The Triumph of Maximilian I
Holy Roman Emperor Maximilian I was so obsessed with his own death that he is reputed to have carried a coffin with him wherever he travelled. Before the advent of photography, just how does a Holy Roman Emperor make sure he is remembered long after his bones and deeds have turned to dust?
In 1512 Maximilian I ordered a series of miniature paintings to be created. His intention was to preserve the memory of his reign down the centuries – an ambitious and expensive vanity project of which Maximillian I said ‘the money I spend for the perpetuation of my memory is not lost’. The exquisite images which resulted were later turned into prints which have recently been restored, allowing them to tour the UK for the very first time.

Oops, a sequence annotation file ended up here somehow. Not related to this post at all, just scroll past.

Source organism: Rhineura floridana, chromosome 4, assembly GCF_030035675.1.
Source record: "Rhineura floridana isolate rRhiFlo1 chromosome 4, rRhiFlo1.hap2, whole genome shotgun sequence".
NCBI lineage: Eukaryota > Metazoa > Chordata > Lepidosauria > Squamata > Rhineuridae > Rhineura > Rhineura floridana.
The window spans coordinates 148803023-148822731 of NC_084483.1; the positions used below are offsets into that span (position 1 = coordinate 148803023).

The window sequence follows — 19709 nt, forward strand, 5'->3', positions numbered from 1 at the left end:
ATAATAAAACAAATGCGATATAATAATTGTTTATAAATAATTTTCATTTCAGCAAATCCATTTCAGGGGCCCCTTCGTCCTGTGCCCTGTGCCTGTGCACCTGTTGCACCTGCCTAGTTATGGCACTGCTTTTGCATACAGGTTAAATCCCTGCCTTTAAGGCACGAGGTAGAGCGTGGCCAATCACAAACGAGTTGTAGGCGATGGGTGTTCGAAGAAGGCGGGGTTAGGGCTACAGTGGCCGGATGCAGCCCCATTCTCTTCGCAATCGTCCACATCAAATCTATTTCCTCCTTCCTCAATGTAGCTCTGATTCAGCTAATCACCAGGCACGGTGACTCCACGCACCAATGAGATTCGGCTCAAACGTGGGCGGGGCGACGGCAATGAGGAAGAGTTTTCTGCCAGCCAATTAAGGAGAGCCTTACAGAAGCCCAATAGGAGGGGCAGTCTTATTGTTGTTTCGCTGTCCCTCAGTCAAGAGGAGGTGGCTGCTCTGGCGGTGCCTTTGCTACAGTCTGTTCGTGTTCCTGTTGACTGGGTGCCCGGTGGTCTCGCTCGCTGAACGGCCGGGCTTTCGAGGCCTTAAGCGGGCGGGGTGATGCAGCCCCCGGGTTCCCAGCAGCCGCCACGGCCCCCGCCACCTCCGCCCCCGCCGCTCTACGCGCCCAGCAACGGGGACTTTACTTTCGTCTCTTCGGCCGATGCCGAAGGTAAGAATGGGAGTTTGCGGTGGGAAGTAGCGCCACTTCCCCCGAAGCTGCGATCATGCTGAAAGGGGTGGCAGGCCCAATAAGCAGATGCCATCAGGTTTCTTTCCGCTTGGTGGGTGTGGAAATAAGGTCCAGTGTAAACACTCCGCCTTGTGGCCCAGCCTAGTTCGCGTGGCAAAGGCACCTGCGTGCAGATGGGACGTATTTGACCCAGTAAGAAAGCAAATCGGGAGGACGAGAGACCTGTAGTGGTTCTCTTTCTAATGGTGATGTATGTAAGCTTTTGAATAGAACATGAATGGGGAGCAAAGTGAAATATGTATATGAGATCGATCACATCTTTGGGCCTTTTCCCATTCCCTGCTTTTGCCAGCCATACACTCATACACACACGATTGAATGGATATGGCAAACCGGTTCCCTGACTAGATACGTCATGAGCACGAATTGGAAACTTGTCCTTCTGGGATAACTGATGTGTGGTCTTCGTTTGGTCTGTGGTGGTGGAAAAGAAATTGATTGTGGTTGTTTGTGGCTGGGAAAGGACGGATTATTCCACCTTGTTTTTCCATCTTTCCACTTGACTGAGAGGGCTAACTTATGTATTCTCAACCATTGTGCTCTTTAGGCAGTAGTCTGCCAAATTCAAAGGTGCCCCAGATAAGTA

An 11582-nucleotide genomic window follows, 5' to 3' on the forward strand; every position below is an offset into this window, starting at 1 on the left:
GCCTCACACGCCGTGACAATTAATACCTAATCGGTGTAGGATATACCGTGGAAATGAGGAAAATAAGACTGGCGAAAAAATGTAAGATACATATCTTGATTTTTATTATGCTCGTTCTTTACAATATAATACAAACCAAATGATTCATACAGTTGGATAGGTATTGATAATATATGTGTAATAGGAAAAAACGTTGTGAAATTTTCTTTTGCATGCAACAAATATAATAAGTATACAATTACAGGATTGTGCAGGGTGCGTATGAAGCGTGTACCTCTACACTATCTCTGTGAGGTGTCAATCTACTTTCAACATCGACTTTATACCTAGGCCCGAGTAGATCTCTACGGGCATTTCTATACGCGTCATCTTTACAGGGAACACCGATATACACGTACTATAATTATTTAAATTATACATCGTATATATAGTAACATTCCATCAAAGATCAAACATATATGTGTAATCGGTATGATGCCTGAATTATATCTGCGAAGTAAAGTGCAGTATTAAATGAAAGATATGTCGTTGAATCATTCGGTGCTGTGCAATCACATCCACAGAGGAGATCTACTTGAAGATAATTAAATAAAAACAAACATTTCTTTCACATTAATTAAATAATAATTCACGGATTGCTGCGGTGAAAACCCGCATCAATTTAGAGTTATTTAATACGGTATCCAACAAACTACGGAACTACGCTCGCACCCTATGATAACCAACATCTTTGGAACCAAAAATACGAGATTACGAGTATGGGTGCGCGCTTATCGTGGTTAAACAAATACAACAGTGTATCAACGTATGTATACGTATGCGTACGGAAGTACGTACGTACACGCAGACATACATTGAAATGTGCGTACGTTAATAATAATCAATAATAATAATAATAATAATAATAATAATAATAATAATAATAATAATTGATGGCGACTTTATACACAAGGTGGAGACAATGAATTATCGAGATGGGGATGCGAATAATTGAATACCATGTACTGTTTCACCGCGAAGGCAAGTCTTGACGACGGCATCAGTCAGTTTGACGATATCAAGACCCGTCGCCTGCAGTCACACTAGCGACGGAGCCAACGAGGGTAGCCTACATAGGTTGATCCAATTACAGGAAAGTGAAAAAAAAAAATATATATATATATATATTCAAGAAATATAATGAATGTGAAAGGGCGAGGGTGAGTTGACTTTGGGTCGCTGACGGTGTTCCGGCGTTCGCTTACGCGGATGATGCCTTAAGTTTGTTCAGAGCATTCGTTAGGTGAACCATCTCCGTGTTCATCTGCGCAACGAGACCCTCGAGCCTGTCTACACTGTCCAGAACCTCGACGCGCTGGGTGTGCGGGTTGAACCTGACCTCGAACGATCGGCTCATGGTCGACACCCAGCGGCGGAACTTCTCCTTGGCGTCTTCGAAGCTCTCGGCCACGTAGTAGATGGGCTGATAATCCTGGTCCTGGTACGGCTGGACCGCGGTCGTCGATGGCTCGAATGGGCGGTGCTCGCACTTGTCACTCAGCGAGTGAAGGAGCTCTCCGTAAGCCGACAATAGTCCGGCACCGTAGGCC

The series of prints on display in this exhibition depict Maximilian’s achievements and aspirations in the form of a grand procession. Draughted in minute detail, they offer a remarkable window into the pomp and grandeur of life as a 16th Century Emperor. Over half of the original 135 woodcuts for the prints were created by German painter and printer Hans Burgkmair, for whom the project became an obsession, dominating his working life for over 10 years.